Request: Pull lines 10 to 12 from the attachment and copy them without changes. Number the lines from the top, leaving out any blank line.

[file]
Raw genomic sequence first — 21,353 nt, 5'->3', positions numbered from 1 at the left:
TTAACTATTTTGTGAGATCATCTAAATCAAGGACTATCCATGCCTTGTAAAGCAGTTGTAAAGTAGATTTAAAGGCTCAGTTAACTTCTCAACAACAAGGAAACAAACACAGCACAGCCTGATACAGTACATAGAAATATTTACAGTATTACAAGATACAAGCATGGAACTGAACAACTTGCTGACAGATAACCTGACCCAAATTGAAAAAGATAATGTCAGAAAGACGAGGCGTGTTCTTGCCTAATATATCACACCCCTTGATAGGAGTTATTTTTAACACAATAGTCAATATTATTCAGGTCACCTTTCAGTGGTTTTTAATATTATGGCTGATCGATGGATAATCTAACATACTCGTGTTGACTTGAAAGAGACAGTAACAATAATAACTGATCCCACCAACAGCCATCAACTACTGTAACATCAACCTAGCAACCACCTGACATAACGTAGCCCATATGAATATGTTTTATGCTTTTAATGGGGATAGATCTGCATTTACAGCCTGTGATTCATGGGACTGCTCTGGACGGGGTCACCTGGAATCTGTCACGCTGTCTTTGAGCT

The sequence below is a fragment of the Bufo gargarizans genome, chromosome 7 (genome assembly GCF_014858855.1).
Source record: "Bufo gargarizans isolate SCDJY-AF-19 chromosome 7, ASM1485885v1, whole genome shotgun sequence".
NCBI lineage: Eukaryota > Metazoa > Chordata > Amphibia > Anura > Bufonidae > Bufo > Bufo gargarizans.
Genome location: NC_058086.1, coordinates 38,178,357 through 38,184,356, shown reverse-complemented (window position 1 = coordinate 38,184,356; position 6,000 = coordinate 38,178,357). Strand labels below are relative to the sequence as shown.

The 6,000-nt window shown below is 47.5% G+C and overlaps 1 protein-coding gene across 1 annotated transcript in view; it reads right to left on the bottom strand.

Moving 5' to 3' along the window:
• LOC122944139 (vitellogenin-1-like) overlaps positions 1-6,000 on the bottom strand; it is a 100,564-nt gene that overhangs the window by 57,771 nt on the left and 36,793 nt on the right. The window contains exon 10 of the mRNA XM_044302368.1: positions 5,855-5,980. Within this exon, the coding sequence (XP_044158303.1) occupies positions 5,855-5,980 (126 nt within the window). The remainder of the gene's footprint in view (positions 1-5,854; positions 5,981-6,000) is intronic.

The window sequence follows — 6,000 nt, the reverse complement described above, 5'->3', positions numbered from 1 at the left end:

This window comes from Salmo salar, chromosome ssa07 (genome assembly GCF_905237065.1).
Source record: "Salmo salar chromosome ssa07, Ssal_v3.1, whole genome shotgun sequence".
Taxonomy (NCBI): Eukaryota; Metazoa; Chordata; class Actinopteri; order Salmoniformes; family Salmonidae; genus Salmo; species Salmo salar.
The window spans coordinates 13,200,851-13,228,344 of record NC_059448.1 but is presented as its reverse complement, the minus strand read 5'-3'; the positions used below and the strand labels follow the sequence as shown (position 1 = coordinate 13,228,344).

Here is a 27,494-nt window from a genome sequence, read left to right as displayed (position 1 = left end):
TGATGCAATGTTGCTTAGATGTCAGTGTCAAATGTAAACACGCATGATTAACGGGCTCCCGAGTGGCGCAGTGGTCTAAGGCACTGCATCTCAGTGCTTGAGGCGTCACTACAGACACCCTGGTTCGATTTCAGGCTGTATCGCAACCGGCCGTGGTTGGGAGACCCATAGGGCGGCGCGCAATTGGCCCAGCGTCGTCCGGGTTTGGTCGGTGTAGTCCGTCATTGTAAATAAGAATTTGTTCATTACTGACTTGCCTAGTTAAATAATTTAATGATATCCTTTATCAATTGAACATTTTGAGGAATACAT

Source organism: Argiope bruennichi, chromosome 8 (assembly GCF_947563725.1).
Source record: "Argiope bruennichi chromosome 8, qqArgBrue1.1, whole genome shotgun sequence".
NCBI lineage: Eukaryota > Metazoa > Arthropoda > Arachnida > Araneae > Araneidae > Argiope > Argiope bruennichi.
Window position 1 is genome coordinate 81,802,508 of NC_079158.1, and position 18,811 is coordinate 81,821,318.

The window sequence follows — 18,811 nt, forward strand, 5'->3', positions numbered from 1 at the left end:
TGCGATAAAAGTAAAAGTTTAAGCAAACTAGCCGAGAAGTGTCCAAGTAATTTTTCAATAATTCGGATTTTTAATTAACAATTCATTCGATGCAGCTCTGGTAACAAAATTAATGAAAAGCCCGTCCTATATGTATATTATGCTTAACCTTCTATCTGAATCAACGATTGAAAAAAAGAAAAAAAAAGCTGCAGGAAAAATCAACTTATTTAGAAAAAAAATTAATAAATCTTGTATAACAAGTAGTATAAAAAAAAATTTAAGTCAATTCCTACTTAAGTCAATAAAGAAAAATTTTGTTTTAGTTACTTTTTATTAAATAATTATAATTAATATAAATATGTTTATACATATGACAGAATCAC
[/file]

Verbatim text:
The window sequence follows — 6,000 nt, the reverse complement described above, 5'->3', positions numbered from 1 at the left end:

This window comes from Salmo salar, chromosome ssa07 (genome assembly GCF_905237065.1).
Source record: "Salmo salar chromosome ssa07, Ssal_v3.1, whole genome shotgun sequence".